A question came in this week through out blog, asking “I need affordable assisted living for my mother that won’t kick her out when her money runs out.”
Interestingly, I get this question, in one variation or another, quite often, and unfortunately it’s a tough question that’s even tougher to answer.
A roundabout way of answering it would be to say “Why do you think there are so many family caregivers in our country?”
The truth of the matter is, if you or a loved one is living in an assisted living facility, and you run out of funding, and have no backup plan, the last “person” or entity that is likely to show you or your loved one any compassion or understanding is the facility itself. Let’s face it – most assisted living facilities are for-profit enterprises, and an assisted living bed is valuable if filled, and a huge liability and drag on the cash flow if empty, or filled with a non-paying resident.
Evictions are common with assisted living facilities, and I would submit first and foremost for anyone considering any care environment outside of the home to get a copy of all of the facility’s policies, including for dismissals or evictions, and what specific policies are in place for residents who suddenly cannot pay.
Moving a resident out of a facility, especially an elderly resident suffering from Alzheimer’s or dementia can be a traumatic and confusing experience, so avoiding eviction through proper pre-planning should be every family’s goal.
Of course, for those of us out there who have properly planned for retirement, and have a tidy nest-egg, as well as supplemental insurance (Long-term care insurance generally covers home care, assisted living, adult daycare, respite care, hospice care, nursing home and Alzheimer’s facilities), and other backup plans, you’ll probably be ok.
However, many of us (as evidenced by a recent fascinating Frontline documentary “The Retirement Gamble” that exposes how ill-planned most of us are when it comes to saving and planning for our retirement years) have not planned, and are in for quite a sticker shock when we are suddenly faced with illness, Alzheimer’s or cannot continue to manage the Activities of Daily Living.
According to Genworth – the cost of care for a private, one-bedroom assisted living facility room, per year, is for most states between $40,000 and $50,000
Learn the cost of care in your state: https://www.genworth.com/corporate/about-genworth/industry-expertise/cost-of-care.html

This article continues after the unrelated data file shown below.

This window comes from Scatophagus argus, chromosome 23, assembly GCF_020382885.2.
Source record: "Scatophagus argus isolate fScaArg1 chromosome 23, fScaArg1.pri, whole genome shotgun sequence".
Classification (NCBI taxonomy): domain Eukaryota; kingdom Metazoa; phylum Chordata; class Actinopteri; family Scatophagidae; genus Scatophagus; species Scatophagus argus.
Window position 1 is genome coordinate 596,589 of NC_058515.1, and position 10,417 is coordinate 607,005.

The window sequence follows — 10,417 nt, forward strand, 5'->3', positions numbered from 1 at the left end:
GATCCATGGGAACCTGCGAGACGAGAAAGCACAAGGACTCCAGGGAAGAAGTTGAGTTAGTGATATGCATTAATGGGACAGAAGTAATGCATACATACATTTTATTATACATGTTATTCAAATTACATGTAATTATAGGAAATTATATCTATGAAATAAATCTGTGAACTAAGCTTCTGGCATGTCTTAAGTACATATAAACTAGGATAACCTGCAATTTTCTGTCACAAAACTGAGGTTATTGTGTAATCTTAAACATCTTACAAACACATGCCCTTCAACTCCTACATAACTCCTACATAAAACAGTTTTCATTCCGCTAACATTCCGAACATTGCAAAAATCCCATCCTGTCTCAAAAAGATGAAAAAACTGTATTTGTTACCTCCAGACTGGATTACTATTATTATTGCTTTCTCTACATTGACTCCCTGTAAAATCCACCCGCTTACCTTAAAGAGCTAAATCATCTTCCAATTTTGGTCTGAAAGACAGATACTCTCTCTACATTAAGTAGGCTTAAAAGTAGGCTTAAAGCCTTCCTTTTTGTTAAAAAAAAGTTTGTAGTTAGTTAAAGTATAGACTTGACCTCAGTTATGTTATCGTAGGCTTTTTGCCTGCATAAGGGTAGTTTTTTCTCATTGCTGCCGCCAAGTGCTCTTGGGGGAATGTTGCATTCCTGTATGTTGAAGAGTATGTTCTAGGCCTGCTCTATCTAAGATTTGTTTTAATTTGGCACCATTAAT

Rates can vary depending on the level of care, and location. Nursing homes can be quite a bit more expensive.
Needless to say, a Social Security check alone probably won’t come near covering this.
So what happens when the money runs out?
Unfortunately, if there are immediate family members, the brunt of the care can fall on them. Often times this resides on the shoulders of sons and daughters, who often times are sandwiched between caring for aging parents, and their own younger kids – all the while juggling work and their own finances.
For seniors who don’t have close family who will step up, a state’s Social Services department or an Area Agency on Aging may step in to try to find a solution. This may come in the form of home-care, meal delivery, daily check-ins by social workers, and occasional transportation to appointments and shopping.
Understandably, this type of care can’t match what is found in most private, more expensive care environments, and may lead to isolation and loneliness for seniors who can’t afford assisted living.
The picture isn’t pretty in many cases. There are thousands upon thousands of cases where seniors are neglected, and un-cared for when they need it the most.
Giving yourself a reality check when you are still healthy and ‘young’ by researching what assisted living will cost if and when you will need it, and planning accordingly is the only way to really avoid being denied care down the road.
As one of the consultants in the Frontline documentary says “Start planning in your 20’s and 30’s for retirement costs. If you wait until your 40’s or beyond, your ship has sailed.”
A sobering reality indeed.